settler colonialism has both negative and positive dimensions. Negatively, it strives for the dissolution of native societies. Positively, it erects a new colonial society on the expropriated land base—as I put it, settler colonizers come to stay: invasion is a structure not an event. In its positive aspect, elimination is an organizing principal [sic] of settler-colonial society rather than a one-off (and superseded) occurrence. (2006, 388)

The phrase “invasion is a structure not an event” has become the best-known aspect of Wolfe’s settler colonial theory, but it also becomes reductionist, allowing engagement with the theory to be surface level and neglecting Indigenous people and Indigenous Studies (Kēhaulani Kauanui, 2016). In Skyrim one cannot escape neglecting the Indigenous people of the province—the Giants—who are present across the game but who are not given dialogue or means of peaceful interaction.  As Kehaulani Kaunaui writes, “indigeneity itself is enduring—that the operative logic of settler colonialism may be to ‘eliminate the native,’ as the late English scholar Patrick Wolfe brilliantly theorized, but that indigenous peoples exist, resist, and persist,” and the Giants do indeed persist and resist all threats to their continuing existence—a topic for another piece.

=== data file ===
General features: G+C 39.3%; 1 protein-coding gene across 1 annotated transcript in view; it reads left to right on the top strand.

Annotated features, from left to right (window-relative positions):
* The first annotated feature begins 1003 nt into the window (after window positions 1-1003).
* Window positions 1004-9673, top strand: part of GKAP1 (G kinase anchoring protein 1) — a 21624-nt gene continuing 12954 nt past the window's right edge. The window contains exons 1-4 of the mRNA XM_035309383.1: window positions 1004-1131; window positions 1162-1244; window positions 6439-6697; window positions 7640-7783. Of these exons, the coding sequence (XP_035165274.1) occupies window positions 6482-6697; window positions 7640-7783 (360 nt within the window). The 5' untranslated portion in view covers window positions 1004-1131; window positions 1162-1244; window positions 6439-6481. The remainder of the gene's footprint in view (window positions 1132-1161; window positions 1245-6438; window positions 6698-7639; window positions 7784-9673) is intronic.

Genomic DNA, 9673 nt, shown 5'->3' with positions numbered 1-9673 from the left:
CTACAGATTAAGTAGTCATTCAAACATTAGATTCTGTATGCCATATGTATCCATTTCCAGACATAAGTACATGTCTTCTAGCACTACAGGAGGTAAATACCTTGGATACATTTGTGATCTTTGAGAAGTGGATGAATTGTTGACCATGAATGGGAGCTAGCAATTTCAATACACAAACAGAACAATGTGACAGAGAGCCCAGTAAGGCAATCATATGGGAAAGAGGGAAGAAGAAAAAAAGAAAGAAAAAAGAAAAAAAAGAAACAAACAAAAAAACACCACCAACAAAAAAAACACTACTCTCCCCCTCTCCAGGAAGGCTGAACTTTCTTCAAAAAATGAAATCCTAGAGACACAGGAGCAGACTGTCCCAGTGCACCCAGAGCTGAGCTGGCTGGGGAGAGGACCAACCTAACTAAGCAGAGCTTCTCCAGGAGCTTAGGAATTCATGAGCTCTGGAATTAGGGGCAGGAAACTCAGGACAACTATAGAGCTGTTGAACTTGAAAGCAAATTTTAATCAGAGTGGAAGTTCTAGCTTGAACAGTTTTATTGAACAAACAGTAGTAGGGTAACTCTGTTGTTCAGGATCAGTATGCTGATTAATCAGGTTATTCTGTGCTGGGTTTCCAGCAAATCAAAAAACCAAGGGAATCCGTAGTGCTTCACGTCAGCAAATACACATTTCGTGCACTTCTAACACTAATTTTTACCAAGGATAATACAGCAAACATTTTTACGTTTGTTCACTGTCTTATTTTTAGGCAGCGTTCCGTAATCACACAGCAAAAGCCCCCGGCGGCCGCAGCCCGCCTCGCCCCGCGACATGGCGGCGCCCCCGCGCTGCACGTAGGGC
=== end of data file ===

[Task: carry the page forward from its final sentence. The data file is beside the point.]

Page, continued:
The problematic relationship between the two competing Civil War factions in Skyrim acts as a window to the broader settler-colonial framing of the game. Nords and Imperials, the two races most closely connected to the game, are both descended from a Viking-esque race of settler-colonizers from another continent: giant, blond, bearded white men from the lost northern continent of Atmora. The central conceit of the Stormcloaks is that the Nords, a white supremacist group, are the “true sons and daughters of Skyrim” according to the oath they swear to join the Stormcloaks (Call and Lecaque). The Stormcloaks are engaged in a process very similar to the way European Americans turned New England into the center of American culture by extinguishing the Indigenous inhabitants from the record even as New Englanders continued to interact with them (Kaunaui, 2016; O’Brien, 2010). This depiction of the Nords as the true children of Skyrim, and the claim to indigeneity it involves, is unfounded, as they originally come from Atmora. In addition, this claim erases the existence of the “Snow Elves,” better known in the game as Falmer; the Dwemer; and the Orsimer, whose enclaves are still deeply separated from Skyrim society and placed in the marginal regions of the mountains to the west. These are the three mer races who inhabited Skyrim before the Atmorans came.